Throughout the centuries, faith healing — the practice of curing a person mentally or physically with the help of divine intervention — has been popular across many religions. The method often involves prayer and chanting and rituals such as the laying-on of hands. Although the evidence for such healing is debated, books and movies based on this and other related topics tend to attract public attention. A prime example is “Elmer Gantry,” a controversial 1920s novel written by Nobel Laureate Sinclair Lewis. The story concerns a corrupt preacher who joins a devout woman and her revivalist church, with tragic consequences. A movie adaptation, released in 1960, won several Academy Awards and continues to draw viewers.
Now a debut offering, a coming-of-age tale entitled “Revival Season,” penned by Monica West, examines how faith healing can be tested in our times.
The place is the American South. The characters are the Hortons, members of a Black evangelical family. The narrator, 15-year-old Miriam, is a girl of steadfast faith, who reads the Bible, prays regularly and obeys her parents, even when mistreated. To her, “doubt was a sin.”
Miriam’s father, Reverend Horton, a troubled preacher, is abusive toward his family. He’s believed to possess supernatural healing powers and insists that “fear was as useful a tactic as any to bring people to Christ.” During the novel’s summer of consequence, as is the routine, the family crowds into a minivan and crosses state borders to reach localities where the Rev. Horton will conduct a series of revival meetings. At each stop, the family is well received. Worshippers, in a celebratory mood, line up to listen to the reverend. They eagerly wait to receive blessings that would cure their ailments and return them to a path of wholeness.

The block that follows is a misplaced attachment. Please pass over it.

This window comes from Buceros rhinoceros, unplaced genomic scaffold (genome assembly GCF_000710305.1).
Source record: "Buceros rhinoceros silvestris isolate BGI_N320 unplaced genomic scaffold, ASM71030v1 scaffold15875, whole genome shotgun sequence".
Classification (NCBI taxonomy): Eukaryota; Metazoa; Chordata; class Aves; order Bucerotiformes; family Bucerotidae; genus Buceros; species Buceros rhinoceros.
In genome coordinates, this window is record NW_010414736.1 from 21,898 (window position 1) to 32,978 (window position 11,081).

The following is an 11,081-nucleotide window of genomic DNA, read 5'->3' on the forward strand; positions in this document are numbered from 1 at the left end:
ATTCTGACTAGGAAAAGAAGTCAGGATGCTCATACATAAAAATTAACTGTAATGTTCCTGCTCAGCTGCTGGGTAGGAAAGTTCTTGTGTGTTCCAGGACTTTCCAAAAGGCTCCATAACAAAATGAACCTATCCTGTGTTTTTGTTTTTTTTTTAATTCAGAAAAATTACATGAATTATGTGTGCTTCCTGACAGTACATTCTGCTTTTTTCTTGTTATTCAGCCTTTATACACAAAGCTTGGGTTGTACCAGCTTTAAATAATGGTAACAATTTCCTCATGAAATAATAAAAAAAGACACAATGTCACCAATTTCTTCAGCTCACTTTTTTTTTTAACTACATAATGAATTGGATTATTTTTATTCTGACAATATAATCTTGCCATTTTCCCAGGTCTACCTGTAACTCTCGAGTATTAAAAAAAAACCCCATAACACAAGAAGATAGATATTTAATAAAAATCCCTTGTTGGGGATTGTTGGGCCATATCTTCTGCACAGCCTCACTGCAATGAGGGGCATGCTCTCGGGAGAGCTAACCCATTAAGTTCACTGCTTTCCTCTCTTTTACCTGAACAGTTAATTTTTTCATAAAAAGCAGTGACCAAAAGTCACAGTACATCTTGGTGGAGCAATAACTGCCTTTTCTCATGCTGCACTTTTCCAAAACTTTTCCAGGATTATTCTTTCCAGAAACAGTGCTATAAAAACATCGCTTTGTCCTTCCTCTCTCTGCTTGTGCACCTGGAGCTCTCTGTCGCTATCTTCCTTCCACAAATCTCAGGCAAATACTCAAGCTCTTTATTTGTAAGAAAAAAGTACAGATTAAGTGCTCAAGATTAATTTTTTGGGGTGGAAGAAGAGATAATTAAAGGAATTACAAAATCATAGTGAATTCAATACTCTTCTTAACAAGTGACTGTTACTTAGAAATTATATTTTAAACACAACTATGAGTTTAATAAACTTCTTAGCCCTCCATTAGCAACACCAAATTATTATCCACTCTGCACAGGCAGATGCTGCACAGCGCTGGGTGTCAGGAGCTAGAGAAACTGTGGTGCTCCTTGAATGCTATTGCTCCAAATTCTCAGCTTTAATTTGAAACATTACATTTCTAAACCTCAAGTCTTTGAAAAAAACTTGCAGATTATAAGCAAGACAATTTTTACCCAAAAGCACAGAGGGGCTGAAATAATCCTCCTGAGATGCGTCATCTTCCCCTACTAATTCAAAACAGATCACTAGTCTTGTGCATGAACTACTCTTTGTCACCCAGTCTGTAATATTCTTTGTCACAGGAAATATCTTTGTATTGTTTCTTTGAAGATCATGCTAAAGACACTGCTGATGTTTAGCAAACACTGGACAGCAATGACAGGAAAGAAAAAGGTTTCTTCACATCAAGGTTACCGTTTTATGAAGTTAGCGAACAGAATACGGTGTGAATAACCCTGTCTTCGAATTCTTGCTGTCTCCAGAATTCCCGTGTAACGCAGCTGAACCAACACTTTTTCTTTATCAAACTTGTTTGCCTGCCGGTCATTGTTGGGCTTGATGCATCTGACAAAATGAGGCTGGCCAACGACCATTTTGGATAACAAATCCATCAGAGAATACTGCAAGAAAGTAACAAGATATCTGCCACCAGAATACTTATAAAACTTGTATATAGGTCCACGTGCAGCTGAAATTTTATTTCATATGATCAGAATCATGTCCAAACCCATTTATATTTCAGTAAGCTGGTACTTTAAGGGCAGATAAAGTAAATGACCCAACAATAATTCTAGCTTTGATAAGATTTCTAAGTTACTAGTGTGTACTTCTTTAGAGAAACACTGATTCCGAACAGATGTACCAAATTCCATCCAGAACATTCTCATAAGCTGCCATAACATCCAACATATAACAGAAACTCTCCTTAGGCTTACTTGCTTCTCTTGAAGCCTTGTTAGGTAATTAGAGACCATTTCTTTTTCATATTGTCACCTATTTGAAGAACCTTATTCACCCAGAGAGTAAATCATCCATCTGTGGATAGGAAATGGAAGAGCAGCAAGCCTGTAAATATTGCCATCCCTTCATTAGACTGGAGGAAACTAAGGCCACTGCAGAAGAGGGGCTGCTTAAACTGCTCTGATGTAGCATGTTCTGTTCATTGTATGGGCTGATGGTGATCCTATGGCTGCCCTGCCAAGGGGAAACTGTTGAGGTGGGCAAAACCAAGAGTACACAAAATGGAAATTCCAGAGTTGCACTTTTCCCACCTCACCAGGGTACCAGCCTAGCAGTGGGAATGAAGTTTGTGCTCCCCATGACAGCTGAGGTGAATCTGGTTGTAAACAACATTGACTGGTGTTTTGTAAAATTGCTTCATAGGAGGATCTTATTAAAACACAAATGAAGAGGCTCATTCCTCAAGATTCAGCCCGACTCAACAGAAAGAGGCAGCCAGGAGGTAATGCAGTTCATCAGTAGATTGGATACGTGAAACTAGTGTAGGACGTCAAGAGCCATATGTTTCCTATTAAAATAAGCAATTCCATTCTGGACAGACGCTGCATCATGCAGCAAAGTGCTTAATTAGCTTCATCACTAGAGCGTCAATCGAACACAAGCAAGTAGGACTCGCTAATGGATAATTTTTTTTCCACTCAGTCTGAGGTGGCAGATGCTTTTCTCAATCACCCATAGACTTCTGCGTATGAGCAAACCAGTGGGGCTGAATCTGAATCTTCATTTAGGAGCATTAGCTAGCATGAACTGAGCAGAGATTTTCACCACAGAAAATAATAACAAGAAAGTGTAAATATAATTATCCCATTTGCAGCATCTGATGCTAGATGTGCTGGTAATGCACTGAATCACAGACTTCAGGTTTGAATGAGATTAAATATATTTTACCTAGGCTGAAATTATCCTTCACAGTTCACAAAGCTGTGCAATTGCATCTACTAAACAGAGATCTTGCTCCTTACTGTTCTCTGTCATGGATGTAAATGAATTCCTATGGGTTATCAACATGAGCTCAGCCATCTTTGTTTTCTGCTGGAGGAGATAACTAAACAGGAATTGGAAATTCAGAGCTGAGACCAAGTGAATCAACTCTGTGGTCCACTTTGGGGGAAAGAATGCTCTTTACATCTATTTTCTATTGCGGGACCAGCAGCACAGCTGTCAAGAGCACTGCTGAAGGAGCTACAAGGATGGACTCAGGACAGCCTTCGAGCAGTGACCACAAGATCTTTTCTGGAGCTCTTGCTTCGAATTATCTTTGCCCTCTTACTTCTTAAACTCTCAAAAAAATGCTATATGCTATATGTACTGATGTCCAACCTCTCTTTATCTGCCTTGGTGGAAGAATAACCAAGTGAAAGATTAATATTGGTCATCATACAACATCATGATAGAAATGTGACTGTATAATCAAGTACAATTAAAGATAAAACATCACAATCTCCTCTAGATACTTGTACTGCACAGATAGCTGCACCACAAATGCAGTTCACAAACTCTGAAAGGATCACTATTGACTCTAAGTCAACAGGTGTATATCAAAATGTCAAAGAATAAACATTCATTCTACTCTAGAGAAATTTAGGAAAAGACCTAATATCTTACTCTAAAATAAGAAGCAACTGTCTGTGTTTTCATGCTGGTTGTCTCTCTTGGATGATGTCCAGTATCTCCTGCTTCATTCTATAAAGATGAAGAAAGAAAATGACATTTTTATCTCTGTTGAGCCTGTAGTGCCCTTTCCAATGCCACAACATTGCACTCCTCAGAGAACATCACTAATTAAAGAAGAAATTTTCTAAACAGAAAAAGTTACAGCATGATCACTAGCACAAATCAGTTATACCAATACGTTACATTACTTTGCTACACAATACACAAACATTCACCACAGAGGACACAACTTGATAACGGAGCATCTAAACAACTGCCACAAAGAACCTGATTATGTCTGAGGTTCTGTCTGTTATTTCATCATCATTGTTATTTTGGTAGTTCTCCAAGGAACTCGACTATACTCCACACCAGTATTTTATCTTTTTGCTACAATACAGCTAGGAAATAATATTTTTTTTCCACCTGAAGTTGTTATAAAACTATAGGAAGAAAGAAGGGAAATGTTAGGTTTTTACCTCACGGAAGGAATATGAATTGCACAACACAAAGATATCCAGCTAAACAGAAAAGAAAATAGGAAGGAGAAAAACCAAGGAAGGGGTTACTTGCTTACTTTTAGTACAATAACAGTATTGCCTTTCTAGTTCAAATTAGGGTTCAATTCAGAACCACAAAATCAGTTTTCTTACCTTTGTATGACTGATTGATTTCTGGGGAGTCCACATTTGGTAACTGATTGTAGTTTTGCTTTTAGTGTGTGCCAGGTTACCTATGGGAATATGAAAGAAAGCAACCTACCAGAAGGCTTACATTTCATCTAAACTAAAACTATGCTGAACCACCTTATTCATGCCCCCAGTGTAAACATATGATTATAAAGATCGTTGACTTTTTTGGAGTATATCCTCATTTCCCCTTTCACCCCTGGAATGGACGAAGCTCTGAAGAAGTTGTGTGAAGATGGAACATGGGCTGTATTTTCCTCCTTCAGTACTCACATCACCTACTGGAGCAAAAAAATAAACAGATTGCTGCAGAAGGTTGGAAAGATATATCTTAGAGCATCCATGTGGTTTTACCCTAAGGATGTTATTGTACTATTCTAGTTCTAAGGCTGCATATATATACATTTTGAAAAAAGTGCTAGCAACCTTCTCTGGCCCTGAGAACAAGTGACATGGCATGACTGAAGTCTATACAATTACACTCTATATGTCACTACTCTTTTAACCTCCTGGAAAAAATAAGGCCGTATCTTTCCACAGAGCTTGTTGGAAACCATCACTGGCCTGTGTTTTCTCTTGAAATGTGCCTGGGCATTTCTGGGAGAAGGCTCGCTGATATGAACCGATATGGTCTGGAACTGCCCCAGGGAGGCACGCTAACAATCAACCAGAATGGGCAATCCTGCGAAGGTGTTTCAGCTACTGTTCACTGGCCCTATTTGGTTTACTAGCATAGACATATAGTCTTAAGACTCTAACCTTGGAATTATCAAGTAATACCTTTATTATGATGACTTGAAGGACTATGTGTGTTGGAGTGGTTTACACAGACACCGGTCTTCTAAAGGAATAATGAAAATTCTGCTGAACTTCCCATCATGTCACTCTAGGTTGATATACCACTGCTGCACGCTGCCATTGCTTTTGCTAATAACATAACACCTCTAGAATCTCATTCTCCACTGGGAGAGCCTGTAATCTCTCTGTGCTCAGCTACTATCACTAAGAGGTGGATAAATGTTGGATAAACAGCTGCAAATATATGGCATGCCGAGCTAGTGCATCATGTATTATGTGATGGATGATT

Miriam, who is always present at these ceremonies, trusts her father’s ability to perform this function. “A failed healing could be the result of a faith issue,” or so she tells herself.
Gradually, though, doubts creep into her mind when she secretly observes a violent scene between her father and a man who seeks healing, with no one else present. On another occasion, she notices how her father’s “healing face flashed murderous,” when addressing a rebellious 13-year-old girl. As if that’s not evidence enough, Miriam wonders why her father is unable to alleviate the suffering of Hannah, his 7-year-old daughter, who has contracted cerebral palsy.
In yet another incident, Mikah, Miriam’s best friend, approaches her with a cry for help. It appears that the Rev. Horton has been unable to offer her relief from her physical pain. Miriam tries her hand at healing and, much to her amazement, she succeeds.
Now Miriam is torn. Does she possess the power to heal, when the church says women are not entitled in that regard? And does she tell anyone?
Rumor about Miriam’s success spreads, of course. Soon other ailing individuals start to seek Miriam out quietly for her to perform her magic. Miriam consents, but with much hesitation. What if her father finds out? Would she incur his wrath and end up in a confrontation with him? And, ultimately, does she have the power to heal? Does her father?
The rest of the book deals with these questions. Miriam’s voice is quiet but assured. We, readers, trust her ability to lead us on this breath-stopping journey. The faith issue predominates. And although Miriam occasionally dwells on the background of her mother, and also gives us a behind-the-scenes view of her parents’ marriage, the narrative seems to be too tightly focused.
Such a quibble aside, this is a remarkable book for this season, astounding in its power to transport the reader to another universe. “Revival Season” assures that Monica West is a writer to watch.
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